What's next for bitcoin
Bitcoin,  Ethereum

What’s next for Bitcoin?

Two things could drive Bitcoin’s price up—or down—in the final weeks of 2020

It’s been three years in the making, but Bitcoin has finally surged past $20,000.

The question now is, what happens next?

What’s next for Bitcoin

Bitcoin is now in unchartered territory, and prices have never been this high. But this bull run is different. Institutions are pumping hundreds of millions of dollars into the world’s biggest cryptocurrency—and there’s no sign of this appetite abating.

You could argue that the biggest danger to BTC’s dramatic surge is the holiday season, when some traders will start logging off for Christmas and New Years. As weekends often spark volatility in the Bitcoin markets, the low trading volumes mean the first cryptocurrency is prone to dramatic surges and painful pullbacks.

It might be wise to buckle in, as we could see a whole week of this activity as 2020 draws to a close.

Of course, past performance doesn’t always indicate what’s going to happen in the future. But back in the final half of December 2017, Bitcoin lost more than a third of its value after touching highs of $20,089—taking it all the way back down to $12,950 by New Year’s Eve. Bulls who passionately argue that history repeats itself also need to factor in the prospect of sell-offs if their argument is going to hold any weight.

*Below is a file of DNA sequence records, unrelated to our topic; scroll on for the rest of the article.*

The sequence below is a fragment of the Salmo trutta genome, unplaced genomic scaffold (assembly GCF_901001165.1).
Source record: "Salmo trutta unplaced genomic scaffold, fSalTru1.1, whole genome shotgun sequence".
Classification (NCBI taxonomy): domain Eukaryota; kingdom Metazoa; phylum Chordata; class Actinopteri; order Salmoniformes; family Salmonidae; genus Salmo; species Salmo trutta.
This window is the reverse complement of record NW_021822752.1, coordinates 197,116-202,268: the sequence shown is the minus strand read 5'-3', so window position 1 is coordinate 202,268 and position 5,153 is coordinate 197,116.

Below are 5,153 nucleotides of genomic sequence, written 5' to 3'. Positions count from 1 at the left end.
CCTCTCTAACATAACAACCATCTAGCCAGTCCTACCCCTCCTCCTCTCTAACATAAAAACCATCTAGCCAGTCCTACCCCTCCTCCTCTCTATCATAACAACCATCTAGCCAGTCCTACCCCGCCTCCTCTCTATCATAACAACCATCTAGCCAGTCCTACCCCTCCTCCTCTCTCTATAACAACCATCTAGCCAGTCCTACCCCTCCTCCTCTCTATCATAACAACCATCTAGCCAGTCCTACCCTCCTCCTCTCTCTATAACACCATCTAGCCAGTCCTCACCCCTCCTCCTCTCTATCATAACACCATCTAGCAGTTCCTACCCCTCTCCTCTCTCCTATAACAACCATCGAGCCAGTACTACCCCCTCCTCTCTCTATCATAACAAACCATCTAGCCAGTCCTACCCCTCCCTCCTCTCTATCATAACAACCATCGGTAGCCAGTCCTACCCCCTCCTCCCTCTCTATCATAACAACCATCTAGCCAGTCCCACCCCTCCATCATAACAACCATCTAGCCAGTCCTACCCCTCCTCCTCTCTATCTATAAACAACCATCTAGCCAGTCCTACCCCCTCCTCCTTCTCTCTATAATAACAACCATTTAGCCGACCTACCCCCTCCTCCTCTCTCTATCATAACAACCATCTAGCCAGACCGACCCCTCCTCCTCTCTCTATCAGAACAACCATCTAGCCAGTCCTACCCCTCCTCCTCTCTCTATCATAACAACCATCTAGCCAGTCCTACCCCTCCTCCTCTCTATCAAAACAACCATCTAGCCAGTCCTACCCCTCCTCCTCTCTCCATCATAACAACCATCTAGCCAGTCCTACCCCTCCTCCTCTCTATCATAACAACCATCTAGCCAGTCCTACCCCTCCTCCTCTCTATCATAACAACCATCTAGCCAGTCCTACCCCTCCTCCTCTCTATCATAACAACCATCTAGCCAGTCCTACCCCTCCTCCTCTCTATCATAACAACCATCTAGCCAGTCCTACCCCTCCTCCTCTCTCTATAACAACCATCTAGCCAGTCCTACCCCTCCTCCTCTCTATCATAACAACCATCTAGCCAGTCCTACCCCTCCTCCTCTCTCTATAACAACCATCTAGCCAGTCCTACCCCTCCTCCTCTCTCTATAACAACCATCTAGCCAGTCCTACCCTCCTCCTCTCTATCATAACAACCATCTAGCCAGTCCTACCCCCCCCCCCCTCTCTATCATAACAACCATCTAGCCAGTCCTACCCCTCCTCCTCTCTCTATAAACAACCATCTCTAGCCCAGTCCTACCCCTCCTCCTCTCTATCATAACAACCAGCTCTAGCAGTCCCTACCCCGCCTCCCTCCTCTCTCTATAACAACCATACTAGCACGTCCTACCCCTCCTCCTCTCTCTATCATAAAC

A dramatic December?

There are also a couple of fundamental factors that could affect Bitcoin’s price over the next few days: one favorably, one negatively.

Over in Washington, talks over a stimulus package for the U.S. economy stubbornly continue, with the mood music suggesting that a $900 billion deal is close to being reached. It’s highly likely that a breakthrough would be bullish for Bitcoin—underlining the cryptocurrency’s appeal as an asset with a fixed supply as the Treasury fires up the money printing machines, weakening the U.S. dollar in the process.

Then again, there’s also the threat of new regulations that could target the cryptocurrency sector, with Treasury Secretary Steven Mnuchin reportedly weighing whether he wants to impose new restrictions on self-hosted wallets. It’s highly possible that this could spook the markets, with Coinbase CEO Brian Armstrong recently warning such measures would have ramifications for the entire sector.

The longer term

Provided that Bitcoin’s new price point can endure, all eyes will be on where BTC could head in 2021.

Some analysts believe that $22,000 or $24,000 are near-term price targets that need to be hit if there is going to be any further movement.

Beyond that, a sizable number of crypto pundits believe that Bitcoin could double yet again (and then some) as more institutions gain exposure.

As Bloomberg’s Mike McGlone recently argued, $50,000 could serve as resistance for BTC next year… while $10,000 will become a critical support level.

“The year 2020 will likely be looked back upon as key to Bitcoin’s mainstream evolution, in our view,” he wrote.

It’s also worth keeping an eye on altcoins in the coming weeks and months, as investors look for new adventures after using Bitcoin as a gateway into the crypto markets. Indeed, ether cracked $600 on Dec. 16, reaching nearly $628.

Scott Freeman, a co-founder at JST Capital, told Reuters: 

“It would not be surprising to see other coins follow in BTC’s footsteps and for this upward trajectory to be sustained into 2021.”

 You May Also Like

Connor Sephton is a journalist with an interest in cryptocurrencies, personal finance, and financial inclusion—as well as the challenges the crypto industry faces in achieving mainstream adoption. He owns cryptocurrencies.